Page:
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There are two main properties of an initialization vector (IV): Randomness and Predictability. In most cases, the IV is not kept secret and known to anybody. Say for CBC mode, we need to ensure that the IV is unpredictable because of (adaptive) chosen plaintext attack. So, since the IV is already known, how does predictability address the attack? Rather, why would one still need to predict the value of the IV when it is usually known? I am confused and hope to understand better, thanks.

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In an adaptive chosen plaintext attack, the adversary is given the opportunity to query an oracle for encryptions of messages of the attacker choice. In a CPA attack against CBC, for each query the oracle chooses a fresh IV at random, CBC-encrypts the adversary's message with that IV, and returns the IV-prefixed ciphertext.

One consequence of this is that the adversary only learns the IV that was chosen to encrypt their plaintext after they've made the query. This is what "non-secret but unpredictable" means in this context.

Predictable IVs would mean that the adversary is able to learn what IVs will be used before choosing the messages to query for. In that case the adversary can cancel the effect of the IVs by XORing their binary complements to the first blocks of the messages they query. For example, if the adversary knows that the next IV will be $\mathrm{IV}_i$ they can query for the encryptions of $\overline{\mathrm{IV}_i} \oplus P_i$ (for a one-block plaintext $P_i$), and they get:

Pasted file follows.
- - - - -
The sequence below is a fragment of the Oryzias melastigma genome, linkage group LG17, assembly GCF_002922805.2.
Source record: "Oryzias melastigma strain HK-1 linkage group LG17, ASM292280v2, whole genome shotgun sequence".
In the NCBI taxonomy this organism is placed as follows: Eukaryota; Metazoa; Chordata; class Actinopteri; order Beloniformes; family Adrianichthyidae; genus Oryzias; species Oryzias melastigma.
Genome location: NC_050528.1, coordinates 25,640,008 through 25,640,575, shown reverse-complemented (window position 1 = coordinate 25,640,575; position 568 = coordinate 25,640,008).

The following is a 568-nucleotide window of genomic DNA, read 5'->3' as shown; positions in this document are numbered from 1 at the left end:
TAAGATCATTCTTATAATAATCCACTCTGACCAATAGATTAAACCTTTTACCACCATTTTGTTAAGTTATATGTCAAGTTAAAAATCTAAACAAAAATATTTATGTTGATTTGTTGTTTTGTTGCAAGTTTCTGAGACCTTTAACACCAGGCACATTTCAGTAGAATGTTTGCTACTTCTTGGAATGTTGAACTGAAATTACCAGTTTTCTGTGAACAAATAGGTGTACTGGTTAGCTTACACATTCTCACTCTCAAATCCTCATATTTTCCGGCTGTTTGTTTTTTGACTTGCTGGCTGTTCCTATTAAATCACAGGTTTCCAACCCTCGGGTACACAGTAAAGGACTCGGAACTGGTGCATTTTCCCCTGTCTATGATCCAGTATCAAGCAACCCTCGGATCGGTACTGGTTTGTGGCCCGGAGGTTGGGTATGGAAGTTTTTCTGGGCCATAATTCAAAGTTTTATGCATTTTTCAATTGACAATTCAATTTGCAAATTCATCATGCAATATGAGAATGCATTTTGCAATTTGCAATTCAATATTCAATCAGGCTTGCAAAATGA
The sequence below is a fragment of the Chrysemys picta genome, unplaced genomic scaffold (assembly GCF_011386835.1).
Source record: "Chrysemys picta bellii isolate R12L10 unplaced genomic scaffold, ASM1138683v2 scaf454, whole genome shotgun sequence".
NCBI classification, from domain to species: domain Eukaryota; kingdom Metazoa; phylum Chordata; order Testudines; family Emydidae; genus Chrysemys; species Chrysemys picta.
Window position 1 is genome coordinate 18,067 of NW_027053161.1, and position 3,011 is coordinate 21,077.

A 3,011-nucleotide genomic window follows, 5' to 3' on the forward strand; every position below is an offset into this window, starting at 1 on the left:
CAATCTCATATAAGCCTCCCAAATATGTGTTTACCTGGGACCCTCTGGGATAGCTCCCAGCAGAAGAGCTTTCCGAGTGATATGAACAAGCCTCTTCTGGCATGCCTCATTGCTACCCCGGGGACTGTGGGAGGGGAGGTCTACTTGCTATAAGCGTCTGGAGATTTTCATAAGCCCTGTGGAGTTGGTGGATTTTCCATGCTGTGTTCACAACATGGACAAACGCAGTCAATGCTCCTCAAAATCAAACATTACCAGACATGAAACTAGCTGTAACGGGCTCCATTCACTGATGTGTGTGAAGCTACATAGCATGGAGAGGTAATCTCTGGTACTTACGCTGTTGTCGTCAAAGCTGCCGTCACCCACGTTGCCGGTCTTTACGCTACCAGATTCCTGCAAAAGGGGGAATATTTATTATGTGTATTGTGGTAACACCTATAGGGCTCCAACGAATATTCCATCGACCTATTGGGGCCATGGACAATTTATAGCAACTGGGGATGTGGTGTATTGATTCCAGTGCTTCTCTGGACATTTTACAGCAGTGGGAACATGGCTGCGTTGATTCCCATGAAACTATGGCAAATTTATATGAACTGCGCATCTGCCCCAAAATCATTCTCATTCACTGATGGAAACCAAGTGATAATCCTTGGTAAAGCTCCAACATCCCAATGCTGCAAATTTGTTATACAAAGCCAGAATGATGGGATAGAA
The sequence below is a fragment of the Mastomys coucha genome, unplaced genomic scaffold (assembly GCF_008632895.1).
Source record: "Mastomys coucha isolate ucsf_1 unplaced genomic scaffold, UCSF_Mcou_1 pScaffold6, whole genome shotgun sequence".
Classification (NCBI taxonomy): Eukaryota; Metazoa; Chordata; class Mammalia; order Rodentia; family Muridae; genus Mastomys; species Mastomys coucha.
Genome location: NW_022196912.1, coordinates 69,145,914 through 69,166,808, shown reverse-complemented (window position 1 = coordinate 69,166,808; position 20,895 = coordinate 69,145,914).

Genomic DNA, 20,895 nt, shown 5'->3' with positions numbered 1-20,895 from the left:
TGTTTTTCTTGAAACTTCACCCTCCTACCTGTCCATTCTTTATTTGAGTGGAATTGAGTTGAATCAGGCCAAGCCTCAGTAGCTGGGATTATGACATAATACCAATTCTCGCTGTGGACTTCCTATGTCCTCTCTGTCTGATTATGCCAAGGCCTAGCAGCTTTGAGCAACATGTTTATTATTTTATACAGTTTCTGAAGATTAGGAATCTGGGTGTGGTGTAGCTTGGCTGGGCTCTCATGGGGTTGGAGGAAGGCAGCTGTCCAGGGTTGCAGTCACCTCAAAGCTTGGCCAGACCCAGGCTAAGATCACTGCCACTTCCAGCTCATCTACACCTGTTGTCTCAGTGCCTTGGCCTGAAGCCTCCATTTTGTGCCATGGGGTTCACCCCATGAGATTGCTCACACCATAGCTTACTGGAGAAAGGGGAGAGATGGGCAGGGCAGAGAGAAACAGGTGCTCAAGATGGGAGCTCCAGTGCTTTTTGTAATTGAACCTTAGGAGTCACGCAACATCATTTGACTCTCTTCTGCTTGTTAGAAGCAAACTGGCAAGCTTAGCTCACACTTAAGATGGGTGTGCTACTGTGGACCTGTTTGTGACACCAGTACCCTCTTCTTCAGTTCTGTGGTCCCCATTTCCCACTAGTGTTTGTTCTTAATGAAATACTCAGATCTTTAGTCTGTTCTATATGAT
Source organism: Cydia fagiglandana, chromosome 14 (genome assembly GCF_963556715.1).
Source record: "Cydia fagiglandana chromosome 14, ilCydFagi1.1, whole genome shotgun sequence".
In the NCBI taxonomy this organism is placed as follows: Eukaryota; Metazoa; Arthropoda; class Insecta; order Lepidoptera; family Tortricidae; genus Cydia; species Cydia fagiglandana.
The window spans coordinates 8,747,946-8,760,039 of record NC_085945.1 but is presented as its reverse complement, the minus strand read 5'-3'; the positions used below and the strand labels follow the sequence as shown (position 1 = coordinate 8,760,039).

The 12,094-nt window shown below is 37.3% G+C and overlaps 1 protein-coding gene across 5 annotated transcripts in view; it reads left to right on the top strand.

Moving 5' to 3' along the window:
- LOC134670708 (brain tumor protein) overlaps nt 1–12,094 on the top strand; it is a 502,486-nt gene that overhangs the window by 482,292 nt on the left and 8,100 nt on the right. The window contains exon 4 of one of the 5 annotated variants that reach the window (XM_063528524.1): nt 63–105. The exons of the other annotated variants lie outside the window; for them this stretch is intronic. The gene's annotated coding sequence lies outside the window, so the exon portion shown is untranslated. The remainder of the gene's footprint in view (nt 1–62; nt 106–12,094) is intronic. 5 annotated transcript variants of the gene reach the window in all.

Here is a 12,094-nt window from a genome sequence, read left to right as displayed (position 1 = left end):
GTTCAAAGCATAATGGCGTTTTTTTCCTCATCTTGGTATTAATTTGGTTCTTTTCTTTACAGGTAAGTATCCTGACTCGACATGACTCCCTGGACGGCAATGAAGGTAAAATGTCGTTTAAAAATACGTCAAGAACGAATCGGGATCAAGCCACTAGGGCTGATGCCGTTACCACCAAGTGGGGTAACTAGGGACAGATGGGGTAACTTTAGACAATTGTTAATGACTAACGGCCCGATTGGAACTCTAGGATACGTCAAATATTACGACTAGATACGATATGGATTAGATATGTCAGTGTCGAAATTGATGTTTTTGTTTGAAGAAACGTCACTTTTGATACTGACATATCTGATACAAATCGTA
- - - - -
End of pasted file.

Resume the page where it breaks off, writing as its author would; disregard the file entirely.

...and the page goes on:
$$ \begin{align} C_i &= \mathrm{IV}_i \| E_k(\mathrm{IV}_i \oplus \overline{\mathrm{IV}_i} \oplus P_i) \\ C_i &= \mathrm{IV}_i \| E_k(P_i) \end{align} $$

So they've basically tricked the oracle into revealing what $P_i$ encrypts to with an all-zero IV.

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  • $\begingroup$ I see! Thank you so much for the clear explanation @Luis Casillas, I understand the whole picture now :) By the way, what does "IV-prefixed ciphertext" means? $\endgroup$ – J.Miss Feb 23 '17 at 7:58
  • $\begingroup$ Also, to ensure unpredictability of IVs, does it mean to ensure randomness of the IVs? $\endgroup$ – J.Miss Feb 23 '17 at 8:25
  • $\begingroup$ Sometimes when people talk about the "ciphertext" they mean the concatenation of the IV and the encrypted blocks, and sometimes they just mean the encrypted blocks. I'm just clarifying I mean the former. It doesn't make a big difference. And yes, IVs should be random or pseudorandom, and uncorrelated to the plaintexts or ciphertexts. (The latter means that if you're using the block cipher to choose IVs you should use a different key than for encrypting the messages.) $\endgroup$ – Luis Casillas Feb 23 '17 at 22:37

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